The Need To Know Everything

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I think one of the biggest mistakes that we as humans have made for the last couple centuries is that we feel we need to have an answer for everything. I definitely have this desire engrained in me.

For example, if I suddenly get the urge to discover countries who’s major export is guava… I pull out my iPhone, ask Siri, she responds by completely messing up my question, then I Google it, and find the answer… all within 30 seconds.

I guess it started during the enlightenment or something by asking questions like why does an apple fall from a tree instead of floating, and that is a good thing to figure out. But what if we have gotten so used to “figuring out the answer” and putting things into the boxes of our comprehension, and in response we decided to throw God out, since we cannot begin to really understand the divine.

You see, we can’t test God, or quantify Him. I believe the evidence of His existence is found in every atom in existence, but it’s not like left a fancy cursive signature on the bottom right corner of the solar system. Because of this I think we decided, who needs Him?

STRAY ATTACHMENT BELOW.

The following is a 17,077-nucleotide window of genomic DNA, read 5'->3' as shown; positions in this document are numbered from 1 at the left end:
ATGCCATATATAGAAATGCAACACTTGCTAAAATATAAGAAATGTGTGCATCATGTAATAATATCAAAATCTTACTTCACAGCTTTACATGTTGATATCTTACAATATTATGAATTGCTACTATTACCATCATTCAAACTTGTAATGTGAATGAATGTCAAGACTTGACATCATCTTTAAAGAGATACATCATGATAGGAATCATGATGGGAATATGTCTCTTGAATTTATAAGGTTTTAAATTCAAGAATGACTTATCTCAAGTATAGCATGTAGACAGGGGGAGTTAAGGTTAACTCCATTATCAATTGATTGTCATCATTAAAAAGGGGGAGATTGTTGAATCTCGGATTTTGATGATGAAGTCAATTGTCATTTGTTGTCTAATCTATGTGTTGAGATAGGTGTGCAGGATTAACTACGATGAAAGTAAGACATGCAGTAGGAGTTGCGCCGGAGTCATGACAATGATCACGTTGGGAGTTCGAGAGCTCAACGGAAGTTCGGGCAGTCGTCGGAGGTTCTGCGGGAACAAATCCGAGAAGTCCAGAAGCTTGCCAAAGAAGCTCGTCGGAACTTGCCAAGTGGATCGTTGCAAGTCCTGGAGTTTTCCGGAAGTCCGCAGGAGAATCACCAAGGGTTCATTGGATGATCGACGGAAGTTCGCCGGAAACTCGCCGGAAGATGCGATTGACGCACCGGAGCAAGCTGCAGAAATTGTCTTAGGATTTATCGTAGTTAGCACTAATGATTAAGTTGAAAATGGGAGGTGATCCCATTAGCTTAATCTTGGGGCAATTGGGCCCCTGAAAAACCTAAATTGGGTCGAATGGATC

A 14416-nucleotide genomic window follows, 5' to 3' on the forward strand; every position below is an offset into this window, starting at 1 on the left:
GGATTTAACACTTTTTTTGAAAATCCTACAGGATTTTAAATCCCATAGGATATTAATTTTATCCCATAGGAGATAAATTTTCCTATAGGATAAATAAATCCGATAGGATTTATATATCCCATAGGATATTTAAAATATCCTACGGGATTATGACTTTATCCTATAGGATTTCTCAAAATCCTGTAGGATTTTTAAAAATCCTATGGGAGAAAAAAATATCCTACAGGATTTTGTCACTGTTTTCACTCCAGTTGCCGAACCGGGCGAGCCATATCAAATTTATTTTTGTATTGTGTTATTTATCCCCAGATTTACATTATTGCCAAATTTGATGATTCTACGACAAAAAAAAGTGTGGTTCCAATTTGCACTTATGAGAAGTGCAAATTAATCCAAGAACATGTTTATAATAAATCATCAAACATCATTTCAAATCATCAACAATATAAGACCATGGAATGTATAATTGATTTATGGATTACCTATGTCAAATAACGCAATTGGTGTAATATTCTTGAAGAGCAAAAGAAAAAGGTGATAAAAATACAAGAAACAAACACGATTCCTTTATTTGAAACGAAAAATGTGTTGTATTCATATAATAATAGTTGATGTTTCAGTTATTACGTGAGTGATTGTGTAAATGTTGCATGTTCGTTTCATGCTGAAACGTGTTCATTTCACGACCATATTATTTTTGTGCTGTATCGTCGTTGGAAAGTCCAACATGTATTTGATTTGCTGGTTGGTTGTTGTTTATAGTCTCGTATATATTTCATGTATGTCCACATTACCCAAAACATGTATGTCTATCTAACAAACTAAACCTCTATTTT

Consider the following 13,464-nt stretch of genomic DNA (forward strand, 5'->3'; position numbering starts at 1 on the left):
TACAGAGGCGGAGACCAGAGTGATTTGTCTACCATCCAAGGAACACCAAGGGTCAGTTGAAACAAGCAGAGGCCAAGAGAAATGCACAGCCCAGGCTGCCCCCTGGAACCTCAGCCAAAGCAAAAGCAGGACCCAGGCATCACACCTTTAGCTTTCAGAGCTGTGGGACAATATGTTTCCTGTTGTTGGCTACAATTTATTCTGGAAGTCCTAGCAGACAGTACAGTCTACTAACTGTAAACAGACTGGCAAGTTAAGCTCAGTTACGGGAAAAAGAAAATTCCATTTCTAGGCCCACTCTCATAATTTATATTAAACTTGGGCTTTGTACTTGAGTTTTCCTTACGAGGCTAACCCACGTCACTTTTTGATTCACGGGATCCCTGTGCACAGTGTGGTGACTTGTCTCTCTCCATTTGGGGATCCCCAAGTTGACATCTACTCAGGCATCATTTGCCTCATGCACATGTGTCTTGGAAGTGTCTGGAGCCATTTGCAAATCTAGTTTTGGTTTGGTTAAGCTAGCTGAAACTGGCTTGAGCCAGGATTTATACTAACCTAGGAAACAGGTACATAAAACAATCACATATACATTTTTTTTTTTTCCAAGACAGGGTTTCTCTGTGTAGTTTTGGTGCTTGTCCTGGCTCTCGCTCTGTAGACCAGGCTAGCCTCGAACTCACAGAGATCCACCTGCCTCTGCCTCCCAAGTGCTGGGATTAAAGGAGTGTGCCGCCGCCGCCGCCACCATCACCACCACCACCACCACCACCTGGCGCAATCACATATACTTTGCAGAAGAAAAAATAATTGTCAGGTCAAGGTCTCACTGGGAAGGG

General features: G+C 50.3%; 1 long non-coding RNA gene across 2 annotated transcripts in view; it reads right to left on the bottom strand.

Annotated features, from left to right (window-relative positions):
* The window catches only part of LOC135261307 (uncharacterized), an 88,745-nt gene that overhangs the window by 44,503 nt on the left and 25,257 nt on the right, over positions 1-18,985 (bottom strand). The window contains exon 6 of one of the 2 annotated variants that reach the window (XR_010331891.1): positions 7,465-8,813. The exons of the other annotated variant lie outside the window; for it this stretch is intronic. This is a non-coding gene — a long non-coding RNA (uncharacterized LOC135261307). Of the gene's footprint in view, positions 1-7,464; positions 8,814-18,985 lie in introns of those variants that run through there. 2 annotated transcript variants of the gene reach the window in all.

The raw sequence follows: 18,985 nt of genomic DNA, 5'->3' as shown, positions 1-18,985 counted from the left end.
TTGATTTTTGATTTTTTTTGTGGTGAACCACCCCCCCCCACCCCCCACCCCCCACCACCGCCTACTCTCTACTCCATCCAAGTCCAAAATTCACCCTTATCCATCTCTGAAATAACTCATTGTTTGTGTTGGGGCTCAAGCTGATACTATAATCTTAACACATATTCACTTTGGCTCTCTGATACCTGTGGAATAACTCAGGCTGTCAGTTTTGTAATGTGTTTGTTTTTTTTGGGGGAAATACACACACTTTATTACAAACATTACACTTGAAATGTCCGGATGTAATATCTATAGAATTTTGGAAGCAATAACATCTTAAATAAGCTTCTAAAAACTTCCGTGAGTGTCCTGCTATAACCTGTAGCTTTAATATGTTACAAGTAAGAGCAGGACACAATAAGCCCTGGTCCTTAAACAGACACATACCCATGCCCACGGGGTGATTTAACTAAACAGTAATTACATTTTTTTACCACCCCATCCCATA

We also freak out when we see evil things like genocide, rape, and disease destroy lives, innocence, and love. We begin to ask, “If there is a God and if He was really good then why would He allow evil?”

In the Scriptures, Joseph had every right to ask this question as he sat and rotted in a jail ceil after his brothers nearly killed him, sold him into slavery, and then his master’s wife accused him of rape. Wouldn’t you be asking God what was going on?

Soon Joseph’s hard work is recognized and he eventually becomes second in command in the kingdom, and his brothers come to him for help. As they  beg for his forgiveness he responds, “Do not fear, for am I in the place of God? As for you, you meant evil against me, but God meant it for good, to bring it about that many people should be kept alive, as they are today.”[1]

Joseph didn’t pretend to have God figured out, nor should he. But he trusted God’s love, and knew no matter what evil humanity brings on itself, God would be there to orchestrate resolution.

The first reaction of love should not be to question, but to trust. It’s good for us to try to figure things out, but we have to realize the fact: we are not God, and we may not get the answer on this side of eternity, and that's okay.

I imagine, in the end, there will be a Q & A session, but until then I need to trust in His ability to turn broken shards of a story into a beautiful mosaic.


[1] Genesis 50:19-20 The Voice